Download Template Risk Languag - UC Davis Office of Research

Survey
yes no Was this document useful for you?
   Thank you for your participation!

* Your assessment is very important for improving the work of artificial intelligence, which forms the content of this project

Transcript

Injection of Gadolinium during Clinical MRI: Gadolinium, a substance given during
the MRI examination, will be given by injection into a vein in your arm. This may cause
some minor pain, and may cause some bruising near the area of injection. Gadolinium may
also cause headache, nausea, and vomiting. Rarely, it may cause dizziness, rash, itching, or a
numb or tingling feeling in the hands or feet, or an allergic reaction. Medical personnel will
be available to treat any of these problems if they should occur.

Neprogenic Systemic Fibrosis Risk Associated with Gadolinium: Some people who
have had MRIs with gadolinium-based contrast agent gadodiamide have experienced a serious
reaction called nephrogenic systemic fibrosis (NSF). NSF is a condition that causes people to
develop large areas of hardened skin with lesions called plaques and papules with or without
skin discoloration. In some cases, NSF could lead to physical disability and may involve not
only the skin, but also the liver, lungs, muscles and heart. The typical patient in whom this has
occurred is middle-aged and has end-stage kidney disease.

Electromyography: Electromyography (EMG) is a low-risk procedure to measure the
electrical activity of muscle tissue. Complications are rare. There is a small risk of bleeding,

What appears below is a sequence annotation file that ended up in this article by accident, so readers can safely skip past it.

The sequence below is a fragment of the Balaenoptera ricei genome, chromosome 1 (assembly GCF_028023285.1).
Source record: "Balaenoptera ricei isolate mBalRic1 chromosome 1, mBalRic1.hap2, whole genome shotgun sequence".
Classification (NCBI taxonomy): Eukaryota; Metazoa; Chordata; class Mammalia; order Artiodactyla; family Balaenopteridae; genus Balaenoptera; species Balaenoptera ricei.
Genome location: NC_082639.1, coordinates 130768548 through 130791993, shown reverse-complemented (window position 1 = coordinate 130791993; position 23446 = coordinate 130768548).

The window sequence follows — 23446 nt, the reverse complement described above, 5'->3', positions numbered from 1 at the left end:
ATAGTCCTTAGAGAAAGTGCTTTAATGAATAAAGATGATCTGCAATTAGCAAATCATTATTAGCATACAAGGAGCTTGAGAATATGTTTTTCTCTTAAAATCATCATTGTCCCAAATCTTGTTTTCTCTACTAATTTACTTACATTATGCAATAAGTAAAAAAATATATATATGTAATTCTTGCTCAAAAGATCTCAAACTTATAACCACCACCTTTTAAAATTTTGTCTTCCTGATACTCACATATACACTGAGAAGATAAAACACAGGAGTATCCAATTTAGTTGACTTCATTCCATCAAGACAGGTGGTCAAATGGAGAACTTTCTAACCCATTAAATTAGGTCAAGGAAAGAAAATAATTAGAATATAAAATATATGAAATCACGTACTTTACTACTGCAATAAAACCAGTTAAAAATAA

infection and nerve injury where a needle electrode is inserted. When muscles along the chest
wall are examined with a needle electrode, there's a very small risk that it could cause air to
leak into the area between the lungs and chest wall, causing a lung to collapse
(pneumothorax).

Reproductive risks (See separate guidance at
http://research.ucdavis.edu/policiescompliance/irb-admin/researchers/irb-forms/):
Include among the screening procedures any pregnancy testing done for study purposes. If
men or women are advised to use birth control or avoid pregnancy before, during, or after the
study, describe these precautions among the study procedures. As appropriate, identify any
required or acceptable methods of birth control and describe the risks to pregnant mothers,
fetuses, and/or fertility of subjects.

Known reproductive risks (See separate guidance at
http://research.ucdavis.edu/policiescompliance/irb-admin/researchers/irb-forms/): You
should not become pregnant or father a baby while on this study because the drugs in this
study can affect an unborn baby. Women should not breastfeed a baby while on this study.
Therefore, you need to use effective birth control while on this study. [As appropriate, specify
what methods of birth control are required or acceptable and discuss how long to use them.]

Unknown Risks to Women of Child Bearing Potential and Pregnant Women (See
separate guidance at http://research.ucdavis.edu/policiescompliance/irbadmin/researchers/irb-forms/): The effects of XXX on fertility or a fetus are not known.
For this reason, if you believe that you are pregnant or have a chance of becoming pregnant
you should not participate in this study. A [blood / urine] pregnancy test will be performed
before the start of study procedures. If you are pregnant, you will not be allowed to participate
in the study. If you do participate in this study, you must use a medically effective form of
birth control before entering the study, while participating in the study, and for at least XXX
after stopping the study. If you become pregnant during the study, tell the researchers right
away.

Unknown risks: For studies involving investigational agents, or experimental doses or
combinations of drugs and/or treatments, tell subjects that there may be risks associated with
Document related concepts
no text concepts found